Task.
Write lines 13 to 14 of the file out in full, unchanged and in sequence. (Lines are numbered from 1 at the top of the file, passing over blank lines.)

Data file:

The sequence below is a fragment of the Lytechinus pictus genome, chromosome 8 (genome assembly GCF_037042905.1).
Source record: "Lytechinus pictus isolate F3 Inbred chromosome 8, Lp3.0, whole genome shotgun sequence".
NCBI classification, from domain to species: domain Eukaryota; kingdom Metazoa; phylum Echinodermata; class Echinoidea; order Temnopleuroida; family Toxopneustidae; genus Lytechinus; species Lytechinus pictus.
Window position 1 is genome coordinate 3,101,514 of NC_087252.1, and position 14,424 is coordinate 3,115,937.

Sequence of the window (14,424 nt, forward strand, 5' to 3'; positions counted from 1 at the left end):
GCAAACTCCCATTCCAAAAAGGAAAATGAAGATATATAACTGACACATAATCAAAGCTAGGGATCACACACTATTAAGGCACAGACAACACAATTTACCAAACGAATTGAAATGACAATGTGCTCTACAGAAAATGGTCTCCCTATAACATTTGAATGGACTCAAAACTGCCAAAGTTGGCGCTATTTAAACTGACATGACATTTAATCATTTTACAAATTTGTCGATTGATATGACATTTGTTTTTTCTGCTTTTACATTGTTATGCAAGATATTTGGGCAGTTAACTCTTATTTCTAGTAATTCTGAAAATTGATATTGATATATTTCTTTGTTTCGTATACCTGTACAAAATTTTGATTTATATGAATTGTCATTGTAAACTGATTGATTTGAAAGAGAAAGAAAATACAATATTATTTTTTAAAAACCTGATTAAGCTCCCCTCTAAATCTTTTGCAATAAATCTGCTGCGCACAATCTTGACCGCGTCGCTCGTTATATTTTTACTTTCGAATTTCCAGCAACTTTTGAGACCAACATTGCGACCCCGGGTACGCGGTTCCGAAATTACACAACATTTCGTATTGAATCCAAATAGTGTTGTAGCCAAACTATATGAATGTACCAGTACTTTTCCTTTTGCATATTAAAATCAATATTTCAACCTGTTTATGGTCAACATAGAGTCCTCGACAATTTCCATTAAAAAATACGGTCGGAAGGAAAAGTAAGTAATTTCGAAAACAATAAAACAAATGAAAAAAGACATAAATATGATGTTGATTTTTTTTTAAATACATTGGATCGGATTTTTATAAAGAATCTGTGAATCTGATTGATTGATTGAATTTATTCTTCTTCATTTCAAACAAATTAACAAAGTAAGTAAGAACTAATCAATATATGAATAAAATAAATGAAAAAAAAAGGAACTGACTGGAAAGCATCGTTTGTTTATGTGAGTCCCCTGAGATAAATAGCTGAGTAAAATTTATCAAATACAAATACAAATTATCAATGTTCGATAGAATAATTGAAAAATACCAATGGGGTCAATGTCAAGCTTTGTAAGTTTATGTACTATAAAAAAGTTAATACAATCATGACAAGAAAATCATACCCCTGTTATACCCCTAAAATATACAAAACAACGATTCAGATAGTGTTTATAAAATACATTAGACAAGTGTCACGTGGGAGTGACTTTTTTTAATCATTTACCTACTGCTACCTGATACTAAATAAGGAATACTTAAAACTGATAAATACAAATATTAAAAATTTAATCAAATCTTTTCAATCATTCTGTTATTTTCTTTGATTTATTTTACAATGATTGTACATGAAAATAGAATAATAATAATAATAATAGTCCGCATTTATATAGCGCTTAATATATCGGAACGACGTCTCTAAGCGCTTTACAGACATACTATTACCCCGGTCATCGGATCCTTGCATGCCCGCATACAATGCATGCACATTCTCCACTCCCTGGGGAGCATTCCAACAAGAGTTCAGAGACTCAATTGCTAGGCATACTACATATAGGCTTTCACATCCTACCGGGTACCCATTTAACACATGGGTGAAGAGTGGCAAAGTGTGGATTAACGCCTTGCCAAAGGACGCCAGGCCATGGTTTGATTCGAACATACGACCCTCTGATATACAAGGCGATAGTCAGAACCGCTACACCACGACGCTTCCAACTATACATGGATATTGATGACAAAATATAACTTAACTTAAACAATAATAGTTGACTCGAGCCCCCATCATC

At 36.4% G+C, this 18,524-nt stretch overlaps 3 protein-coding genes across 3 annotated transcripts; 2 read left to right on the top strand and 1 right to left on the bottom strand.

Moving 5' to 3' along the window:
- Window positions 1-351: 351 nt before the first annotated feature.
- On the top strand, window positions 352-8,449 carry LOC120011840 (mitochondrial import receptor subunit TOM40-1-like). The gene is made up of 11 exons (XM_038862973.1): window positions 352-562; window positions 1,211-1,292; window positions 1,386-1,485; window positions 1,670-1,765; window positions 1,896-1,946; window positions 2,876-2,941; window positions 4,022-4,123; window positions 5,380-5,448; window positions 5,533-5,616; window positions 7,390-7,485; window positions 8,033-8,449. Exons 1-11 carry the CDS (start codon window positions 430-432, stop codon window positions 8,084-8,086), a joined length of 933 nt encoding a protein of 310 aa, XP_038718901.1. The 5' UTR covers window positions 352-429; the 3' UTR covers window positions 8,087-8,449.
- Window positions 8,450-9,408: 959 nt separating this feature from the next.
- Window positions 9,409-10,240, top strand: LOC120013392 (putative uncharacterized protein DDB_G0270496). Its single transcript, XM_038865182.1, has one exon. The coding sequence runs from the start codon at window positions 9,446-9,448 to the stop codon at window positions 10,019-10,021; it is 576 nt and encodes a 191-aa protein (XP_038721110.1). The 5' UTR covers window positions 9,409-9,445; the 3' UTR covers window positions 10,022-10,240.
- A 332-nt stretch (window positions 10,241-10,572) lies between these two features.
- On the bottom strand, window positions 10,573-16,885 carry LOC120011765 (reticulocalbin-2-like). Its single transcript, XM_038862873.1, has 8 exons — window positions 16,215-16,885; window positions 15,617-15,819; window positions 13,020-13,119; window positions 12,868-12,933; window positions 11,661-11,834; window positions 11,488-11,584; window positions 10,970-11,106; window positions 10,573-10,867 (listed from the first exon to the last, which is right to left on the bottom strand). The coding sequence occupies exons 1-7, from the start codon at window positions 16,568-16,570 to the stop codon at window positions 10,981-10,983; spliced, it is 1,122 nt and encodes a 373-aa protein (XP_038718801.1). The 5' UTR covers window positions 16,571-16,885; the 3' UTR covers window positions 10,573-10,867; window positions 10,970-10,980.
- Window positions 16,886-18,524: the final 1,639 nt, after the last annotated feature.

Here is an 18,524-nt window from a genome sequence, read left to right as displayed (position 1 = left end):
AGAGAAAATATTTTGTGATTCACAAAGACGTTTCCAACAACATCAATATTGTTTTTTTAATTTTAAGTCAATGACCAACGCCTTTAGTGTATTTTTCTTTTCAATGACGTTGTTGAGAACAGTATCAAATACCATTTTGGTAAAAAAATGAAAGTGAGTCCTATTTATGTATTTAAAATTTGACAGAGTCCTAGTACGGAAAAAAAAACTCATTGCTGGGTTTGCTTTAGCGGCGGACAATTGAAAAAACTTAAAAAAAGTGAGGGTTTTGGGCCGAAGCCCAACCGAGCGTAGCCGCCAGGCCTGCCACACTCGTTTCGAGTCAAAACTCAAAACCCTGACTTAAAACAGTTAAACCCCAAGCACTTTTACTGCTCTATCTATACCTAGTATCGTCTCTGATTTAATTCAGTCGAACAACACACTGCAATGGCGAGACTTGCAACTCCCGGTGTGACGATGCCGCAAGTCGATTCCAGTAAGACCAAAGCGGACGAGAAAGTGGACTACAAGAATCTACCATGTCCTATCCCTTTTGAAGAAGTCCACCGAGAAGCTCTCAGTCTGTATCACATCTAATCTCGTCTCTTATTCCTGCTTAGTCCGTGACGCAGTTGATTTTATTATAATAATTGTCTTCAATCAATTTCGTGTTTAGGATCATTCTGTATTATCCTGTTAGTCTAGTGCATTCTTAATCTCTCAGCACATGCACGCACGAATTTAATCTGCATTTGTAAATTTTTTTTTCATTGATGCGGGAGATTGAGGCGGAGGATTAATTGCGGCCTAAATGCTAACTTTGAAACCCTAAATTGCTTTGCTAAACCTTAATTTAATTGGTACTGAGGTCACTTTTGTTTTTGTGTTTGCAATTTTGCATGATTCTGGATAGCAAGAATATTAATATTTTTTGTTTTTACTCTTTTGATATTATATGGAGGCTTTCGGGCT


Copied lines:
- A 332-nt stretch (window positions 10,241-10,572) lies between these two features.
- On the bottom strand, window positions 10,573-16,885 carry LOC120011765 (reticulocalbin-2-like). Its single transcript, XM_038862873.1, has 8 exons — window positions 16,215-16,885; window positions 15,617-15,819; window positions 13,020-13,119; window positions 12,868-12,933; window positions 11,661-11,834; window positions 11,488-11,584; window positions 10,970-11,106; window positions 10,573-10,867 (listed from the first exon to the last, which is right to left on the bottom strand). The coding sequence occupies exons 1-7, from the start codon at window positions 16,568-16,570 to the stop codon at window positions 10,981-10,983; spliced, it is 1,122 nt and encodes a 373-aa protein (XP_038718801.1). The 5' UTR covers window positions 16,571-16,885; the 3' UTR covers window positions 10,573-10,867; window positions 10,970-10,980.